Hypopnea is overly shallow breathing or an abnormally low respiratory rate. Hypopnea is defined by some to be less severe than apnea (the complete cessation of breathing), while other researchers have discovered hypopnea to have a "similar if not indistinguishable impact" on the negative outcomes of sleep breathing disorders. In sleep clinics, obstructive sleep apnea syndrome or obstructive sleep apnea–hypopnea syndrome is normally diagnosed based on the frequent presence of apneas and/or hypopneas rather than differentiating between the two phenomena. Hypopnea is typically defined by a decreased amount of air movement into the lungs and can cause oxygen levels in the blood to drop. It commonly is due to partial obstruction of the upper airway.
Hypopnea during sleep is classed as a sleep disorder. With moderate to severe hypopnea, sleep is disturbed such that patients may get a full night's sleep but still not feel rested because they did not get the right kind of sleep. The disruption in breathing causes a drop in blood oxygen level, which may in turn disrupt the stages of sleep.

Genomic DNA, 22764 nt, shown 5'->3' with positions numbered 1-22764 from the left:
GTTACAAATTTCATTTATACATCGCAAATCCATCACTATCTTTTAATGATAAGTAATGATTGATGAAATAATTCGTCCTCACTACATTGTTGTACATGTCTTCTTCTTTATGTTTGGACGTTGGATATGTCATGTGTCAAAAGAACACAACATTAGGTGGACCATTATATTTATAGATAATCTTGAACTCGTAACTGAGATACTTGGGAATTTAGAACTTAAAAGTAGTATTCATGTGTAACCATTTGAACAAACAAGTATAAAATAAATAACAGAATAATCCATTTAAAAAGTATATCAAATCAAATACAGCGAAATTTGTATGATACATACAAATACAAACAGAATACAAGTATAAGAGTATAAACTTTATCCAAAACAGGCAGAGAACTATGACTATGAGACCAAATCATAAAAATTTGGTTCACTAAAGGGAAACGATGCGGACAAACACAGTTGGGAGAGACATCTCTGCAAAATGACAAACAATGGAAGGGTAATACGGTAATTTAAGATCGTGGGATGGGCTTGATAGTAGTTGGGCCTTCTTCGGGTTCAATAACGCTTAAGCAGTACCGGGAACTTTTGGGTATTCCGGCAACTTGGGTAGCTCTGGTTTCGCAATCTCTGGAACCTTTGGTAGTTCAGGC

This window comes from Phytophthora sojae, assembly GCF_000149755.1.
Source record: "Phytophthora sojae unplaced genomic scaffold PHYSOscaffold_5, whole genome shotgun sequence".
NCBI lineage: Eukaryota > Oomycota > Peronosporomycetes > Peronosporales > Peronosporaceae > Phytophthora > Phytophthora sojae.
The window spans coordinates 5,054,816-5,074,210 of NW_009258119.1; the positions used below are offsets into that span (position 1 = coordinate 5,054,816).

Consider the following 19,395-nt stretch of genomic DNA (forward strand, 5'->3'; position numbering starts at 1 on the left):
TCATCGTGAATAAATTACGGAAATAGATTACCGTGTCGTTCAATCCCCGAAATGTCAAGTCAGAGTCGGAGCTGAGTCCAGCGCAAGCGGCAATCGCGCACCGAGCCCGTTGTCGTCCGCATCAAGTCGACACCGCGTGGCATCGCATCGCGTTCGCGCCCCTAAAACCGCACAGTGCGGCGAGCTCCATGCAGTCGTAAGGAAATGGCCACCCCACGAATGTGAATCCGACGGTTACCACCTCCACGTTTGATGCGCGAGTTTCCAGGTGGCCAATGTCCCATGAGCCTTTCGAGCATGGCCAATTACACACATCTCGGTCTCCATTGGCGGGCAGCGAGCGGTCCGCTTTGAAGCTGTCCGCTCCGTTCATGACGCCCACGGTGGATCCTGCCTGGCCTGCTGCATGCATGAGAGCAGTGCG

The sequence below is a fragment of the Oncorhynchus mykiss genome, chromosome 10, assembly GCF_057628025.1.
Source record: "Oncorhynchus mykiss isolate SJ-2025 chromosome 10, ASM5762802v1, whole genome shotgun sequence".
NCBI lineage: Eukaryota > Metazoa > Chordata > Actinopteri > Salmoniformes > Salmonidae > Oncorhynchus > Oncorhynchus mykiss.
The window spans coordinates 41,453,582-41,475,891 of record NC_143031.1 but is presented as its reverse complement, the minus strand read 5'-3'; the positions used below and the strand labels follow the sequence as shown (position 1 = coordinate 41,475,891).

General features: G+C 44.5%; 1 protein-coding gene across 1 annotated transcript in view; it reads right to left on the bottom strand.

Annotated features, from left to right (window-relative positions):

Daytime hypopnea events, however, are mostly limited to those with severely compromised respiratory muscles, as occurs in certain neuromuscular diseases or compromised central respiratory drive, as occurs in conditions such as acquired or congenital central hypoventilation syndrome (ACHS or CCHS). Daytime hypopnea can also cause a drop in blood oxygen level.
During severe snoring, blood flow to the middle cerebral artery of the brain drops by as much as 76%.